Elek Köblös

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Elek Köblös (1887–1938) was an Austro-Hungarian-born Hungarian and Romanian communist activist and political leader. He was also known by the pseudonyms Balthazar, Bădulescu, and Dănilă.

Biography[edit]

Early years[edit]

Elek Köblös was born on 12 May 1887 into an ethnic Hungarian family in Sáromberke (present-day Dumbrăvioara, part of Ernei, Mureş County) in Transylvania.

After completing elementary school in his native village, he continued his studies in Aiud. He dropped out of school after four years, and started as an apprentice carpenter in Târgu Mureş.[1]

As a carpenter, Köblös became active in the trade union movement and was won over to the ideas of revolutionary socialism. He took part in revolutionary activities in the Austro-Hungarian empire at the end of 1918,[2] fighting against Romanian troops in defense of the Hungarian Soviet Republic. When Transylvania was incorporated into Romania in 1920, Köblös became a Romanian citizen.[2]

Political career[edit]

Elek Köblös was a delegate to the May 1921 Congress of the Socialist Party of Romania, where supporters of the Russian October Revolution established the "Socialist-Communist Party" (soon renamed the Communist Party of Romania). Köblös was arrested at the closing of the Congress on 12 May 1921 and implicated in the Dealul Spirii Trial before being released in 1922.

In October 1922, at the 2nd Congress of the Romanian Communist Party held at Ploesti, Köblös was elected member of the Central Committee, together with Gheorghe Cristescu, Alexandru Dobrogeanu-Gherea, Lucrețiu Pătrășcanu, Marcel Pauker, Eugen Rozvan, and Boris Stefanov.[3] Köblös headed the party's trade union section, with particular attention given to the woodworkers' union, of which he was the head.[2]

In 1924, at the 3rd Congress held in Vienna, Köblös was appointed general secretary of the Romanian Communist Party, replacing the disillusioned Gheorghe Cristescu. He continued in this position until 1927. During this period, Köblös came into conflict with Marcel Pauker.[4]

In the summer of 1924, Köblös travelled to Soviet Russia, where he attended the 4th World Congress of the Communist International on behalf of the Romanian party.[2]

Köblös returned to Romania in 1925, where he headed a secret meeting of the party Central Committee in July which decided to use the existing workers' and peasants' bloc as a legal outlet for Communist Party activity.[5] This effort at legal work proved unsuccessful, however, and Köblös was forced to flee the country in the fall of 1925. He remained in exile until 1927, staying in Vienna and the Soviet Union as a part of the Romanian Communist Central Committee in exile.[5]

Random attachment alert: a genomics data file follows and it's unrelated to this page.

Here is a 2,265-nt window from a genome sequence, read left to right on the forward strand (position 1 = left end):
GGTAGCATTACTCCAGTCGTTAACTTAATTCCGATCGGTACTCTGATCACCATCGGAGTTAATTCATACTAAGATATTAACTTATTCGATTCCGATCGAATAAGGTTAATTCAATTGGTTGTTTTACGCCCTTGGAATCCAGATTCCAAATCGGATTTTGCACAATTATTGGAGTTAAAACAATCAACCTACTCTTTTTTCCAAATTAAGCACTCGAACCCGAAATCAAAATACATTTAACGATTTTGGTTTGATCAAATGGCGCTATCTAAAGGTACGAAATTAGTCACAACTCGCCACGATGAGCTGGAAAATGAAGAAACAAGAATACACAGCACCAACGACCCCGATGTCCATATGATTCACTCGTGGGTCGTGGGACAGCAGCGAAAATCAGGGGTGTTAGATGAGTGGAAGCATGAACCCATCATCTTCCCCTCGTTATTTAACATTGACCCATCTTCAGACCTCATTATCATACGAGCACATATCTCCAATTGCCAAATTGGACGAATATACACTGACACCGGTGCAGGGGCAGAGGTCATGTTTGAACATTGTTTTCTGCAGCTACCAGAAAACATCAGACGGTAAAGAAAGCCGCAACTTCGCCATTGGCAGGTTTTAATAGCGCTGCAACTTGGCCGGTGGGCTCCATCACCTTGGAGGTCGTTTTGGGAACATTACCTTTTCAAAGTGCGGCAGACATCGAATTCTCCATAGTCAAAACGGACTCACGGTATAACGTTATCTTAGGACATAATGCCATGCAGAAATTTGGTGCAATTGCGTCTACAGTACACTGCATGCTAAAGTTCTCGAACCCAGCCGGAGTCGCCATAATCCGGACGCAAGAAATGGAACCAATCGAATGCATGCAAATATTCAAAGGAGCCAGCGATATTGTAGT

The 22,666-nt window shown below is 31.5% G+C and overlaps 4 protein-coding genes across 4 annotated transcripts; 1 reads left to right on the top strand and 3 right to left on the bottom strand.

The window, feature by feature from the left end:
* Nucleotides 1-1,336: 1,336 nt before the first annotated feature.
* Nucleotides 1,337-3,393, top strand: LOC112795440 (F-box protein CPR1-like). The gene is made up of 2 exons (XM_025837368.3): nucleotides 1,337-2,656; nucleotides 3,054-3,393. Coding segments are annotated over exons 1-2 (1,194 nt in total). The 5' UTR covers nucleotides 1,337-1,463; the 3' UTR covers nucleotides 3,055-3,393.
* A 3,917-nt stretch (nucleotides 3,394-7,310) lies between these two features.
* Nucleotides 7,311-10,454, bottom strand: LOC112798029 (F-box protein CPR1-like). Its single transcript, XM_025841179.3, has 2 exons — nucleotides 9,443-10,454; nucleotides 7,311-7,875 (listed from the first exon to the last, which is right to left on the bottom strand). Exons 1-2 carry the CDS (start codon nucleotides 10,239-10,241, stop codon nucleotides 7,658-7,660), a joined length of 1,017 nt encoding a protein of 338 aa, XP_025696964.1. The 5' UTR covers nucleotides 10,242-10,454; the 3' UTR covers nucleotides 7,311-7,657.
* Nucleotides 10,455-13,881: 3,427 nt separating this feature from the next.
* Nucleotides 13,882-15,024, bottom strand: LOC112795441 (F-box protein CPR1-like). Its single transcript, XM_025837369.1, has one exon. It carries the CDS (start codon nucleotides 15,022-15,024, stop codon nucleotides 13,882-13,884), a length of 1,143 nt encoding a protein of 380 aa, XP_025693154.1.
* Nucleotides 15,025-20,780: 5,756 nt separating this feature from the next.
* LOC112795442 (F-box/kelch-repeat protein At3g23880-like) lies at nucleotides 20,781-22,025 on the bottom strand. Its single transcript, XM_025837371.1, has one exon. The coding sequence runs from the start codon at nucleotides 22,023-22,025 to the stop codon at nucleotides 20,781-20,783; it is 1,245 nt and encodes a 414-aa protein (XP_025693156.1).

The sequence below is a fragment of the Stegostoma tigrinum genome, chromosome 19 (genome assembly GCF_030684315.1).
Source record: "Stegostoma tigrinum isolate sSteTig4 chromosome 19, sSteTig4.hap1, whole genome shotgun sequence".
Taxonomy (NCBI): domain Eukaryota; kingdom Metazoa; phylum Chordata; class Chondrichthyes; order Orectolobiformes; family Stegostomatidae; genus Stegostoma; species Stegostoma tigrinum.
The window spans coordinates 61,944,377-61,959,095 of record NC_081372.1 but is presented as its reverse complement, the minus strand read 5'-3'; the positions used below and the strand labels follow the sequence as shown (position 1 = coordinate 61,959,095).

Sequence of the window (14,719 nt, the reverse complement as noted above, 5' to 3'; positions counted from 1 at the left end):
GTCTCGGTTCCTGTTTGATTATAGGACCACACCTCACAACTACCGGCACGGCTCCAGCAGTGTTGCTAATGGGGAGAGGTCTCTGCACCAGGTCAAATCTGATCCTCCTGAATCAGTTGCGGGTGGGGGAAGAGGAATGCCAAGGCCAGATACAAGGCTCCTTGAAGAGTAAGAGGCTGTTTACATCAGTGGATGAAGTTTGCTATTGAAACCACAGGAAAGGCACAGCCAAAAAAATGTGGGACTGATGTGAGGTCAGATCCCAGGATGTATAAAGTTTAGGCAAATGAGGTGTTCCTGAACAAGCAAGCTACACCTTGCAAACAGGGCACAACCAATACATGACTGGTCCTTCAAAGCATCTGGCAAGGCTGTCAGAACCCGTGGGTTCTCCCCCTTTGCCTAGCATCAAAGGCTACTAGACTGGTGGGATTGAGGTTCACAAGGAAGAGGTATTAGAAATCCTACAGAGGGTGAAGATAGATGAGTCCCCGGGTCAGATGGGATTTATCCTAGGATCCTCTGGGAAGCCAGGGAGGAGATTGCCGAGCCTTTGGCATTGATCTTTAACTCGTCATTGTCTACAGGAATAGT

In 1927, Köblös returned to Romania, where he once again came under police scrutiny. He hastily fled to Czechoslovakia but was arrested at Košice by Czechoslovak authorities and held for possible extradition to Romania.[5] A major press campaign was launched on Köblös' behalf, with many international leftist activists, including French novelist Henri Barbusse, successfully lobbying the Prague authorities not to extradite Köblös to Romania. Köblös was finally allowed to leave for the Soviet Union.[5]

In June 1928, Köblös attended the 4th Congress of the Romanian Communist Party, held in Kharkov in the Ukraine.[5] Köblös came under severe criticism at that party gathering for perceived errors in the Romanian party's political line and despite engaging in public self-criticism for these alleged shortcomings, Köblös was not re-elected to the party's Central Committee.[5]

In December 1929, the Russian Communist Party and the Comintern once again condemned the political activity of Köblös and he was forbidden to take part in any further work of the Romanian Communist Party.[5] Instead, Köblös returned to carpentry in an aviation factory.

Arrest and execution[edit]

Köblös continued to make his home in the Soviet Union. He ran afoul of the secret police during the Great Purge of 1937, when he was arrested, accused of espionage.

Köblös was executed on 9 October 1938,[6] most likely in the Lubyanka prison, Moscow.

Elek Köblös was posthumously rehabilitated in 1968, during Nicolae Ceauşescu's move to establish his legitimacy in Communist Romania.

Footnotes[edit]

  1. ^ (Romanian) Cristina Diac, "Ostaşul fidel al puterii proletare", Jurnalul Naţional, 11 October 2005
  2. ^ a b c d Branko Lazitch with Milorad M. Drachkovitch, Biographical Dictionary of the Comintern: New, Revised, and Expanded Edition. Stanford, CA: Hoover Institution Press, 1986; pg. 219.
  3. ^ (Romanian) Ilarion Ţiu, "Aliatul lui Stalin", Jurnalul Naţional, June 7, 2005.
  4. ^ (Romanian) "Pauker – Köblös, in lupta pentru putere", Jurnalul Naţional, January 6, 2005
  5. ^ a b c d e f g Lazitch with Drachkovitch, Biographical Dictionary of the Comintern, pg. 220.
  6. ^ (Hungarian) Romániai Magyar Irodalmi Lexikon

Additional sources[edit]

Party political offices
Preceded by
Gheorghe Cristescu
General secretary

of the Romanian Communist Party
1924–1927

Succeeded by
Vitali Holostenco